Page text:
We live in a 2 bedroom (650 sq ft). We have 2 kids right now and another coming in January. It is totally doable! When we first moved in (when I was pg with ds1) we did set up the 2nd bedroom as an office. Ds1 coslept until almost 2 years, then he got his own bed in our bedroom. Ds2 was born soon after that, he slept in our bed and ds1 was still in our room but in his own bed. We changed the 2nd bedroom from an office into a bedroom for ds1 last fall (he was 3 1/2 at that time). Sold the desktop computer and bought a laptop instead. Got rid of the other furniture in the office, except for 2 bookcases which were moved into our bedroom. So at that point we had ds1 in his own room, and ds2 still cosleeping with us. A couple of months later ds2 got his own bed in our bedroom, and just recently moved into the other bedroom with ds1. They have bunk beds now (the low one from Ikea). We still have a toddler bed set up in our bedroom, and will keep it there. When this baby comes, he/she will cosleep with us, and then move into the toddler bed around age 2. When he/she is about 3 then we will probably look at moving. But I think you are a long way away from having to worry about a separate room for the baby!

I don't really think we use a lot of tricks to manage the space, honestly... I use the dining table as my desk (with the laptop) and dh either sits at the table or on the couch with his laptop, so no need for desks. We have 3 bookcases in our bedroom and 1 in the dining room, plus a kid's size bookcase in the living room. Other than that our furniture is fairly minimal but it's all full size. For some reason that seems more spacious to us than having scaled-down furniture. We started off with a loveseat, armchair, coffee table, and footstool, but last year we switched to just a full sized couch with a footstool and the living room seems more spacious now. We also have a TV stand (pretty big, actually) in there. The dining room has a full size table with 4 regular chairs and a Svan chair. There's also an Ikea storage unit for toys in the dining room/living room (it's an open room, really).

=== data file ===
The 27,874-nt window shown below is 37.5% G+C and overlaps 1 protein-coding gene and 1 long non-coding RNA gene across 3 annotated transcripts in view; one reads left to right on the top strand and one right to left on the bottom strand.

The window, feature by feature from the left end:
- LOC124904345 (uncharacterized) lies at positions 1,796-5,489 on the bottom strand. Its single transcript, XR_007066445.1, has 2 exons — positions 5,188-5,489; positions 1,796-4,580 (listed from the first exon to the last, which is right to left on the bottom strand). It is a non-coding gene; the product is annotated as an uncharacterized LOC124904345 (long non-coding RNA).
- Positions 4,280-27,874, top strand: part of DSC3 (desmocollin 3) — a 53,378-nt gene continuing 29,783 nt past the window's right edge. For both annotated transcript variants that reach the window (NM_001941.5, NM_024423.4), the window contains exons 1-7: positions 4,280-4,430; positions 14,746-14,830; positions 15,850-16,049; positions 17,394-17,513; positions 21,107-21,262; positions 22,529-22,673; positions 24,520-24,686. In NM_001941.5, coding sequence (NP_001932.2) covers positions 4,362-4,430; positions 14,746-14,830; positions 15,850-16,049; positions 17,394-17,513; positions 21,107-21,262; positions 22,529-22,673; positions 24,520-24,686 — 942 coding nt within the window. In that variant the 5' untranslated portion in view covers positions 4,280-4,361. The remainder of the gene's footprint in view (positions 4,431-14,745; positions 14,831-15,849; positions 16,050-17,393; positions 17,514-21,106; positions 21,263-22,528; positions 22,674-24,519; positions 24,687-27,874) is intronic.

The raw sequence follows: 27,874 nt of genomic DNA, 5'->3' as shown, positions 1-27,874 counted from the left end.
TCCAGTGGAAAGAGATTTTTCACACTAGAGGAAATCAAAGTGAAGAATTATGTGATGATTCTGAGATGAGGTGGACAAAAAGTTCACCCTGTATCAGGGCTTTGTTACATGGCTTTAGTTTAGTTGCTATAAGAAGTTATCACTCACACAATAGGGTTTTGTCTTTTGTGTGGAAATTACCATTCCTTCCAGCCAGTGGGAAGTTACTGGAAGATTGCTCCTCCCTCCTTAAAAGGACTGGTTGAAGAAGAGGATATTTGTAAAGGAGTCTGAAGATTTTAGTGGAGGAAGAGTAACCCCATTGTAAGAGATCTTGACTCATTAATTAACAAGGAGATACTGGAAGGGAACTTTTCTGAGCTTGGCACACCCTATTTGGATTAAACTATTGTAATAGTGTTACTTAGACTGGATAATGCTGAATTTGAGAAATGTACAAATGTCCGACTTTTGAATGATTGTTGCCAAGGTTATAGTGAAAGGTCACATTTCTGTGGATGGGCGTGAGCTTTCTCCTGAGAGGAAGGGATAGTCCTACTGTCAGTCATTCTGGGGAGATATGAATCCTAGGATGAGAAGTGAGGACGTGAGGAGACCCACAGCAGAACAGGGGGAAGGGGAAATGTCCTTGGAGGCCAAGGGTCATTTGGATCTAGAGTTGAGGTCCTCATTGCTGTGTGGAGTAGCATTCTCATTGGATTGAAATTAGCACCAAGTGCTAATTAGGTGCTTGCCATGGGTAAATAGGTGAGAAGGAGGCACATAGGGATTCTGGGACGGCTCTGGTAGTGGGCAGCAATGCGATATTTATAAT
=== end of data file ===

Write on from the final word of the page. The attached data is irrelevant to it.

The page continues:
Probably the main thing we did to save space when we started having kids was just not buying any of the typical baby stuff - no crib, no playpen, no swing, etc. Never felt a need for it anyway!
post #31 of 48
Quote:
Originally Posted by Mama2Xander View Post
Probably the main thing we did to save space when we started having kids was just not buying any of the typical baby stuff - no crib, no playpen, no swing, etc. Never felt a need for it anyway!
:
post #32 of 48
DH and I have been married for nearly 9 years. For the first 7.5 years we living in apartments. Our first apartment was a one bedroom with only 450 sq foot. We are avid kayakers and bikers, so we had two kayaks “hidden” behind our couch and bikes hanging from the ceiling at this apartment. Our second apartment was between 600-700 sq feet and had two bedrooms. We had access to a small shed for storage, so our kayaks and bikes lived out there (but we had our bikes stolen ). DS cam along while we were still apartment dwellers. We lived in the apartment for a little over a year with DS.

I’ve learned a lot about living in small spaces over the years. Some of these strategies may have already been mentioned by pp, but this is what I did.

#1 – keep only what you love or need (this is usually the hardest to do and means decluttering and purging)
#2 – buy small furniture with sensible storage